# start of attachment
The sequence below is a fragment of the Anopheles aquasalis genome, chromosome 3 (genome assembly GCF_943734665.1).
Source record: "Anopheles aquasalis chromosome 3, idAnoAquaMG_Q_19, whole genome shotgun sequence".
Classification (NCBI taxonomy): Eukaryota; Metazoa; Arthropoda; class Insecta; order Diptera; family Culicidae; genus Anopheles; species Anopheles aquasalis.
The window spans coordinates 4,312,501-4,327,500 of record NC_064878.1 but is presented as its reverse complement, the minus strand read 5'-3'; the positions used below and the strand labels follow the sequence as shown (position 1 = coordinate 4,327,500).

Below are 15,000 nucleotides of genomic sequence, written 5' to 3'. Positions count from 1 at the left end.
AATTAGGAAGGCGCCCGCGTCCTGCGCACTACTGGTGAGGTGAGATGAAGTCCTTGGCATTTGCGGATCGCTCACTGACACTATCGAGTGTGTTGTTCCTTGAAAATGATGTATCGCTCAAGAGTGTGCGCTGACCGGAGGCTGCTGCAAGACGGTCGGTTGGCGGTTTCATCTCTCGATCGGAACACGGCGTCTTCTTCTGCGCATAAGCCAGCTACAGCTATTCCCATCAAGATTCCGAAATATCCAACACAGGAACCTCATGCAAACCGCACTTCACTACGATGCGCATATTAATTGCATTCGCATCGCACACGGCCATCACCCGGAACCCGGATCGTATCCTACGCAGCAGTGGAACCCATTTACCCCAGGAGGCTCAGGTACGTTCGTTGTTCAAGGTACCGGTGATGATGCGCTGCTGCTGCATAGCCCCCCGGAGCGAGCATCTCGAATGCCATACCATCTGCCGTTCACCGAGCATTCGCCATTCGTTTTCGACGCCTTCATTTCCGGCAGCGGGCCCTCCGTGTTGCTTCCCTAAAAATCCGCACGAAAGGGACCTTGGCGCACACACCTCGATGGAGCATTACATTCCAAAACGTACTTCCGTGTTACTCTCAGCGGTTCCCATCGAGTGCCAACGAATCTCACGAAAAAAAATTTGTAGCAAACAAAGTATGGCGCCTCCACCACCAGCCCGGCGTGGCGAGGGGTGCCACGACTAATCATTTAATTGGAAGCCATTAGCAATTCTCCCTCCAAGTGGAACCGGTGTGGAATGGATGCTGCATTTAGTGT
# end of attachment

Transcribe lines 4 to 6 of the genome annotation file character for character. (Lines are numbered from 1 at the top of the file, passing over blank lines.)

The window spans coordinates 4,312,501-4,327,500 of record NC_064878.1 but is presented as its reverse complement, the minus strand read 5'-3'; the positions used below and the strand labels follow the sequence as shown (position 1 = coordinate 4,327,500).

Below are 15,000 nucleotides of genomic sequence, written 5' to 3'. Positions count from 1 at the left end.
AATTAGGAAGGCGCCCGCGTCCTGCGCACTACTGGTGAGGTGAGATGAAGTCCTTGGCATTTGCGGATCGCTCACTGACACTATCGAGTGTGTTGTTCCTTGAAAATGATGTATCGCTCAAGAGTGTGCGCTGACCGGAGGCTGCTGCAAGACGGTCGGTTGGCGGTTTCATCTCTCGATCGGAACACGGCGTCTTCTTCTGCGCATAAGCCAGCTACAGCTATTCCCATCAAGATTCCGAAATATCCAACACAGGAACCTCATGCAAACCGCACTTCACTACGATGCGCATATTAATTGCATTCGCATCGCACACGGCCATCACCCGGAACCCGGATCGTATCCTACGCAGCAGTGGAACCCATTTACCCCAGGAGGCTCAGGTACGTTCGTTGTTCAAGGTACCGGTGATGATGCGCTGCTGCTGCATAGCCCCCCGGAGCGAGCATCTCGAATGCCATACCATCTGCCGTTCACCGAGCATTCGCCATTCGTTTTCGACGCCTTCATTTCCGGCAGCGGGCCCTCCGTGTTGCTTCCCTAAAAATCCGCACGAAAGGGACCTTGGCGCACACACCTCGATGGAGCATTACATTCCAAAACGTACTTCCGTGTTACTCTCAGCGGTTCCCATCGAGTGCCAACGAATCTCACGAAAAAAAATTTGTAGCAAACAAAGTATGGCGCCTCCACCACCAGCCCGGCGTGGCGAGGGGTGCCACGACTAATCATTTAATTGGAAGCCATTAGCAATTCTCCCTCCAAGTGGAACCGGTGTGGAATGGATGCTGCATTTAGTGT